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Sun Sentinel - November 20 2001

Cost of living soars past average pay hikes in Palm Beach

By Jennifer Peltz
And Stella M. Chávez

Over the 1990s, incomes rose 30 percent for the average Palm Beach County household. But rent, mortgage payments and other housing costs rose an even faster 35 percent.

Meanwhile, the county's residents could boast of becoming among the best educated in the state. Almost a third of adults had finished college, compared with 23 percent statewide.

And more and more local residents appear to be making a conscious effort to speak or retain foreign languages. A growing share speak Spanish at home, even though a rising percentage of them say they also speak English very well.

These are among the findings of a new Census Bureau survey being released today, providing another set of sociological snapshots for the album the agency is piecing together to depict Palm Beach County at the millennium.

The new survey, conducted last year separately from the once-a-decade census, tapped about 700,000 households nationwide in cities and counties of more than 250,000 people. It asked questions about subjects ranging from European ancestries to plumbing facilities -- many of the same topics covered by the actual census' "long form," which goes to one-sixth of American households, or about 17.5 million in 2000.

The new survey is part of an experiment that could replace the long form with annual updates. For now, the Census Bureau is somewhat wary of comparing the new survey with past findings, mostly because the sample was smaller and excluded people in prisons and other group quarters.

Still, the new snapshots include some eye-catching findings about Palm Beach County's increasingly bilingual households, educated population and costly lifestyle.

Housing costs

While Palm Beach County residents tend to be bringing in more money than they were a decade ago, housing costs are outrunning income growth, the survey suggests. And more and more households are pinching to pay for shelter.

More than half of renters devote more than 30 percent of their income to housing, compared with 43 percent of renters in the 1990 census. The proportion of homeowners paying that much for mortgages rose from about 31.5 percent to 35.5 percent.

The average renter spends about $800 a month on housing; the average homeowner with a mortgage pays $1,200, according to the survey. Both figures include other monthly costs such as utilities.

Meanwhile, the median income is about $3,500 a month, or $42,000 a year -- compared to a national median of $41,000 a year, the survey said.

But federal housing authorities consider local costs so high that a family of four living on $48,000 can qualify for rent or mortgage subsidies, said county Housing and Community Development Director Remar Harvin.

Despite government and philanthropic efforts, many families have a hard time finding homes they can afford, he said.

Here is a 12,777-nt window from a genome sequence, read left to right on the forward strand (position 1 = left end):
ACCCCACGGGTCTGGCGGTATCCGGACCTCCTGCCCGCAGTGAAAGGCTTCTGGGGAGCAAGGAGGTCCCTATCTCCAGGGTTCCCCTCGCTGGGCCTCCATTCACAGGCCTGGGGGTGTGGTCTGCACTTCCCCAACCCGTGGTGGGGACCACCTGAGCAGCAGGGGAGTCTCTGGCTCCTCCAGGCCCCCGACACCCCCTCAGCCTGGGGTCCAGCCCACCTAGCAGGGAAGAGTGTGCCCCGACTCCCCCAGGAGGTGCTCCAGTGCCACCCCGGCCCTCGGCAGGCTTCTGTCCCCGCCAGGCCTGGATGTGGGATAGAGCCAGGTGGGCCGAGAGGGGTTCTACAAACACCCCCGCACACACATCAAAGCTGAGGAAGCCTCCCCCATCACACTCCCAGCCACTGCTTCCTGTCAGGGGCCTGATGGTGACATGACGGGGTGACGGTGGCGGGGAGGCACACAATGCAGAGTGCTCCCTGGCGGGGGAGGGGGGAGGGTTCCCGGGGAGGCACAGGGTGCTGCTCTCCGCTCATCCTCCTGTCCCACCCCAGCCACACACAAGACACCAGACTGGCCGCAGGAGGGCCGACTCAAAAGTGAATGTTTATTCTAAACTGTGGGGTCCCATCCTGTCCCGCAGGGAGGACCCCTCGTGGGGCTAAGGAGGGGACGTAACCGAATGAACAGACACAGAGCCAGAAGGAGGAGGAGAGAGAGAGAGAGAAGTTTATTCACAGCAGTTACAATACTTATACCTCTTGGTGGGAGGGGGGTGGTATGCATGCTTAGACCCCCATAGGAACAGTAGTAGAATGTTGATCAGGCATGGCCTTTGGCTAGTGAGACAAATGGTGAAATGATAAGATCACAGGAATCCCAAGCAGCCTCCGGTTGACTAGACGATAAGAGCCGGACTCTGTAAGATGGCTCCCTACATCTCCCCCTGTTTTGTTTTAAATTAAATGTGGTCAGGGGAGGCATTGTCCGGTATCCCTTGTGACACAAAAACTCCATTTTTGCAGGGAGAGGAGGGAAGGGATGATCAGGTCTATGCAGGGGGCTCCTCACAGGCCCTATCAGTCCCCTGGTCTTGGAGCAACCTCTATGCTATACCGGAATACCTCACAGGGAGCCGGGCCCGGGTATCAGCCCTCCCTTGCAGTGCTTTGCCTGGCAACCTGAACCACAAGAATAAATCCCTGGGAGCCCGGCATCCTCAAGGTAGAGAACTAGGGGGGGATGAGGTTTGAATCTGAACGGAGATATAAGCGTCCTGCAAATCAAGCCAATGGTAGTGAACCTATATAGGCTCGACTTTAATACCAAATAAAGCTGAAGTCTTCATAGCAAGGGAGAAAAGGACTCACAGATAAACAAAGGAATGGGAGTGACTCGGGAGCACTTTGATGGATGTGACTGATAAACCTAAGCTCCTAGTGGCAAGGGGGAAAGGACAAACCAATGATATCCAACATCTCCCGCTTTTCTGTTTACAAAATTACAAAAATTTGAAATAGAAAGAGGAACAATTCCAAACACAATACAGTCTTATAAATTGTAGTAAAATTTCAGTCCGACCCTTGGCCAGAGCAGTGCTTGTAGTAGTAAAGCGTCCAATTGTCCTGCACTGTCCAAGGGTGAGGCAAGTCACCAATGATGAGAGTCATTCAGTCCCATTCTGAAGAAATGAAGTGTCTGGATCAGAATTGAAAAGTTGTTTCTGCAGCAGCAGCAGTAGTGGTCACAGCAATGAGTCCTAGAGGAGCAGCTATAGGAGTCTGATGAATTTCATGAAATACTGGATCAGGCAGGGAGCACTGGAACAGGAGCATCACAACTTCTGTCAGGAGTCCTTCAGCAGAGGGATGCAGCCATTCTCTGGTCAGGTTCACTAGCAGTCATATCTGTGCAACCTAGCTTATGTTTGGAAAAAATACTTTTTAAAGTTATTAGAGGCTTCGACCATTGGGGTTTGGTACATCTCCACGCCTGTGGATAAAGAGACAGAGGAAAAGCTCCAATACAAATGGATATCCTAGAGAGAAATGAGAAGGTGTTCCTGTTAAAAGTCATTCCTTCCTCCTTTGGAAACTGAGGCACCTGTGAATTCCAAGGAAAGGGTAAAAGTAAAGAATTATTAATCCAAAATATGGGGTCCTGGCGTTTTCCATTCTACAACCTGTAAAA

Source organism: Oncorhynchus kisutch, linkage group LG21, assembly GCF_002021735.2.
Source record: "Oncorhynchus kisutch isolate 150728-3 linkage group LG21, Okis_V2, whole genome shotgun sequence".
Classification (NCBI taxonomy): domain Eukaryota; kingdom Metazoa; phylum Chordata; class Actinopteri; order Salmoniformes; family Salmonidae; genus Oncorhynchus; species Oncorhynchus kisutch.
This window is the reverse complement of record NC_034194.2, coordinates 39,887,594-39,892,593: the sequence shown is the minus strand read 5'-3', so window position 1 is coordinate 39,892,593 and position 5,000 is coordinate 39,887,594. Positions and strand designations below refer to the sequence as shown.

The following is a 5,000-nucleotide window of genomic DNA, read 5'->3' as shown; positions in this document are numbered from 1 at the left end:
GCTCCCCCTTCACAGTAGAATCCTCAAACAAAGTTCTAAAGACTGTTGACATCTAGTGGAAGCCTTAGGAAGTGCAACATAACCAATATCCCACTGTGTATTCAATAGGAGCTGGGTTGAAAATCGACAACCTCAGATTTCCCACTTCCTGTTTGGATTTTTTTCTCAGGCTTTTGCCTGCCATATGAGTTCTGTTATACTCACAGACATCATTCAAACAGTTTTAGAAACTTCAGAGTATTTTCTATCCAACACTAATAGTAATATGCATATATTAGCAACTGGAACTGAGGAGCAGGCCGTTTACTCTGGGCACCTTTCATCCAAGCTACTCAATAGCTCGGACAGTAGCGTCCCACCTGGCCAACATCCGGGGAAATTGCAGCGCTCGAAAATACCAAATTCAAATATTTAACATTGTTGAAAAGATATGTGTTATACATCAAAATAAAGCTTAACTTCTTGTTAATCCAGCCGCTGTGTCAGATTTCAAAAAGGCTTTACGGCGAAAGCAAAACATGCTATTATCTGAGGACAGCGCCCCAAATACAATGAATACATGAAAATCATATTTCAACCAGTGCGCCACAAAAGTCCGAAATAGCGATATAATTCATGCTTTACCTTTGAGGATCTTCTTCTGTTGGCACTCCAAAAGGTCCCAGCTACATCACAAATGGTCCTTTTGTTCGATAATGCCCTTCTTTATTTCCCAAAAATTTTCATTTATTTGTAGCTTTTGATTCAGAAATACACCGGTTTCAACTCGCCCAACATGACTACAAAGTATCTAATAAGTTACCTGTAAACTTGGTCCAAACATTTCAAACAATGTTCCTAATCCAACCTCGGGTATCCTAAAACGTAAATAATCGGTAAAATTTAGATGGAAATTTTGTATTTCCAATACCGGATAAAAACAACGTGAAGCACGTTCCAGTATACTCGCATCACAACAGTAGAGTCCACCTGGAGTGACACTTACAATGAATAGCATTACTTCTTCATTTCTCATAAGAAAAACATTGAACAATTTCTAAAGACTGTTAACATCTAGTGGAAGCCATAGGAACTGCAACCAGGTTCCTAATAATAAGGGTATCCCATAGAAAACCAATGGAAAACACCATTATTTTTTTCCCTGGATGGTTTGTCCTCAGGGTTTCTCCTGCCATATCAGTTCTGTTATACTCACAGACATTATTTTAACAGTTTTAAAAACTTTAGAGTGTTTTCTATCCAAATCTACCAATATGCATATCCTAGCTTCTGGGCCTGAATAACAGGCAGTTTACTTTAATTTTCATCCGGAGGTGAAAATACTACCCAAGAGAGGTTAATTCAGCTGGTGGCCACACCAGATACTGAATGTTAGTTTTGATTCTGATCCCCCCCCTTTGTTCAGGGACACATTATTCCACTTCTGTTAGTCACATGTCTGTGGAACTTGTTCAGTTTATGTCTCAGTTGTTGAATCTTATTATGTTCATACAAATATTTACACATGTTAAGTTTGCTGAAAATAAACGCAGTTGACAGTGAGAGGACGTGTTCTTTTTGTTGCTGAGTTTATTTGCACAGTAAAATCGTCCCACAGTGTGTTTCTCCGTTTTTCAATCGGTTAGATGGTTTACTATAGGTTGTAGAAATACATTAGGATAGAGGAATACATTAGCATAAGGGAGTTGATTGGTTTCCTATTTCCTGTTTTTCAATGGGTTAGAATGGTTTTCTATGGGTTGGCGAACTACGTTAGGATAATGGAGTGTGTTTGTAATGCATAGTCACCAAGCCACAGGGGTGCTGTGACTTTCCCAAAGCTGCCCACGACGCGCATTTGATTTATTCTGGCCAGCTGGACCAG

"Find me a house that costs $110,000 or less," Harvin said. "You can find a $70,000 condo, but if you're a family of four and you're looking for three bedrooms and a good, spacious back yard, next to schools and things, those are in very, very short supply."

Education levels

Palm Beach County now has more residents who finished graduate school than didn't finish high school, according to the new survey.

About 30 percent of county residents have at least a college education, compared with 22 percent in 1990. They now outnumber their neighbors with only high-school diplomas.

That's no surprise to Florida Atlantic University. The student body at its Palm Beach County campuses grew about 25 percent in the past 10 years.

"We live in a knowledge economy," explains Bruce Mallen, dean of FAU's College of Business, which grew 25 percent in just the past five years. "The MBA has become the degree for getting higher management or even middle management positions, just as the bachelor's degree once played that role."


The survey found that more than 1 in every 5 county residents speaks a foreign language at home -- but not, in most cases, because they have to. Two-thirds of them say they can speak English "very well."

The bulk of foreign-language growth is in Spanish. The survey found about 12 percent of county residents speak Spanish at home, compared with 7 percent in the 1990 census. At the same time, a growing share of Spanish speakers, from 55 percent to 64 percent, said they handle English "very well."

Celia DiGiacinto of West Palm Beach certainly does -- she works for a Sunrise marketing firm and represents the third generation of her family born in the United States.

Still, she has made an effort to teach her three children the Spanish of their ancestral Cuba, even choosing a Spanish-speaking church. She thinks the language preserves a cultural connection and opens professional opportunities.

"It's better to speak two languages than one," she says.

Jennifer Peltz can be reached at or 561-243-6636.